I mentioned earlier this year in an email trends video that responsive email design is just email design. I have spent a lot of time talking about and implementing the basics of responsive design, when I really want to discuss all the tactics required to create an awesome customer experience.
After all, the only reason why we’re designing and coding responsive emails and landing pages is for an improved customer experience.
Responsive design will make an email easier to read on a mobile device and increase engagement but it shouldn’t be the ONLY method used to enhance the customer’s email experience.
Move beyond responsive…
- Think about the user and what they can achieve using the device on which they are reading their emails
- Take advantage of the built-in abilities of the device
- Review your CI and ensure that you can be flexible. If you can’t, then it’s time for a new CI
What responsive design does NOT do:
1. Clever content rearrangement and great content choreography are not going to make the message more relevant
Use customer data to segment the audience, customize the messages and specifically tailor offers. It won’t matter that your email is perfectly responsive and neatly wrapped if the message isn’t relevant or does not add value.
2. Choosing to stack multiple navigation links doesn’t improve navigation
Consult analytics and consider the goals of your email when choosing which links to keep or hide.
The navigation links become buttons with larger copy and they stack neatly on top of each other. This makes the email responsive, but does it create a better user experience? Those links will be all the reader sees, all the leading content will be pushed down and off display. I suggest you discard links that consistently have a very low click through rate.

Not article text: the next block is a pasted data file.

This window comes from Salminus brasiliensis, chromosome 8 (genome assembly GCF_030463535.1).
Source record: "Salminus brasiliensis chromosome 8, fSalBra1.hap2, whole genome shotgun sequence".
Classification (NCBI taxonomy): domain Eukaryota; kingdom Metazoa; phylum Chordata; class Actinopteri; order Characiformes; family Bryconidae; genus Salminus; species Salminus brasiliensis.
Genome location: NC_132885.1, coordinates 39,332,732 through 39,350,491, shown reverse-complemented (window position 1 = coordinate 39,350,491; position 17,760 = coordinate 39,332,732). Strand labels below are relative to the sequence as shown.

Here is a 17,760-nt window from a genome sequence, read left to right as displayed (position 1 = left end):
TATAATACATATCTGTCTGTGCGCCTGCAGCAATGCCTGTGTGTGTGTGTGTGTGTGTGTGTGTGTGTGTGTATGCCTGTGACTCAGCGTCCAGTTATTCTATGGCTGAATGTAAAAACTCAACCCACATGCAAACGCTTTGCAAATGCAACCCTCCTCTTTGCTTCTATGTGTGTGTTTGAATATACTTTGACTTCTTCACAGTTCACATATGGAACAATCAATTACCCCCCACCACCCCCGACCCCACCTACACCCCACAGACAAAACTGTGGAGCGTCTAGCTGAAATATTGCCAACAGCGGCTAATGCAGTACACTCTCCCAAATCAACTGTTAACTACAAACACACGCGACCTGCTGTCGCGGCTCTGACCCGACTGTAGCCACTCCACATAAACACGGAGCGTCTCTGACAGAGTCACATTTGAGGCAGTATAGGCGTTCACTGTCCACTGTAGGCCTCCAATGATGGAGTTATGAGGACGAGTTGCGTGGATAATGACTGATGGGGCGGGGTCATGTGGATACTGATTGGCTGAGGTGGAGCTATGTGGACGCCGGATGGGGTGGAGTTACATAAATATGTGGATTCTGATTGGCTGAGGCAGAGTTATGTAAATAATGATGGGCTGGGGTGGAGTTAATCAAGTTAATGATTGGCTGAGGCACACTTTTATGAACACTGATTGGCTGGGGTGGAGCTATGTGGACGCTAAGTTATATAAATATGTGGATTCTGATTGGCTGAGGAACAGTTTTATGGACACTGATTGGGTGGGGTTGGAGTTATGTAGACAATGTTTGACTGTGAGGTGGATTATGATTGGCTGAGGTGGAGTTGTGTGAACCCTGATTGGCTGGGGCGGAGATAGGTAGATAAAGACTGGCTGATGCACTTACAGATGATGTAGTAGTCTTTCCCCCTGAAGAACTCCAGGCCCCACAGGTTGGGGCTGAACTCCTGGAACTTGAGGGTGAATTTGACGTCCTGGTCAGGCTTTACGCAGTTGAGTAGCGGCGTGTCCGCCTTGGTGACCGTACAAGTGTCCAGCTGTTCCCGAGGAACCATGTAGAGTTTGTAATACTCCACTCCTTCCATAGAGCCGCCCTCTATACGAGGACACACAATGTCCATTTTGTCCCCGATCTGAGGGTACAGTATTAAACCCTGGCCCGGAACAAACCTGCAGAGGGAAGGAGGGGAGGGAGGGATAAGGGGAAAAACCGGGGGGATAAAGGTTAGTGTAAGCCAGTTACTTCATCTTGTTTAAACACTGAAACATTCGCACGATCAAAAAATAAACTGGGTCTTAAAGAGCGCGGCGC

Remember to consider purpose in mobile email – only keep the critical or useful navigation links in a mobile version.
3. The 44px by 44px Call-to-Action won’t necessarily generate leads
Ensure the landing page, website or lead generation on the other side of the Call-to-Action button is also responsive and mobile friendly. Otherwise there is a good chance that the action will not be completed, even if the code has done all the right things – increased the size of the call-to-action, created a tap target that allows for tap space and made the font larger and even left enough padding to allow for thumbs instead of a cursor.
Once again, consider mobile! Can the action required even be completed from a smart phone? Flash for example won’t always work on a smart phone, so in this case hide these sections to avoid a negative experience.
There will always be a compromise between functionality and looks and, yes, even corporate identity (CI)
If it means that you need to sacrifice pretty for simple and cool drop shadows for flat design, then so be it! At least you are not sacrificing the customer experience for the sake of an approved font size based on a rigid CI.
Screen width adjustment, content rearrangement and bigger buttons are necessary, but alone they won’t create an awesome customer experience.
Creating a positive user experience goes beyond just responsive email layout and content placement. It’s about ensuring a seamless transition between devices and allowing customers to continue an action irrespective of device.
What do you think is next for design and email – parallax, more animation? Beyond responsive… what’s next?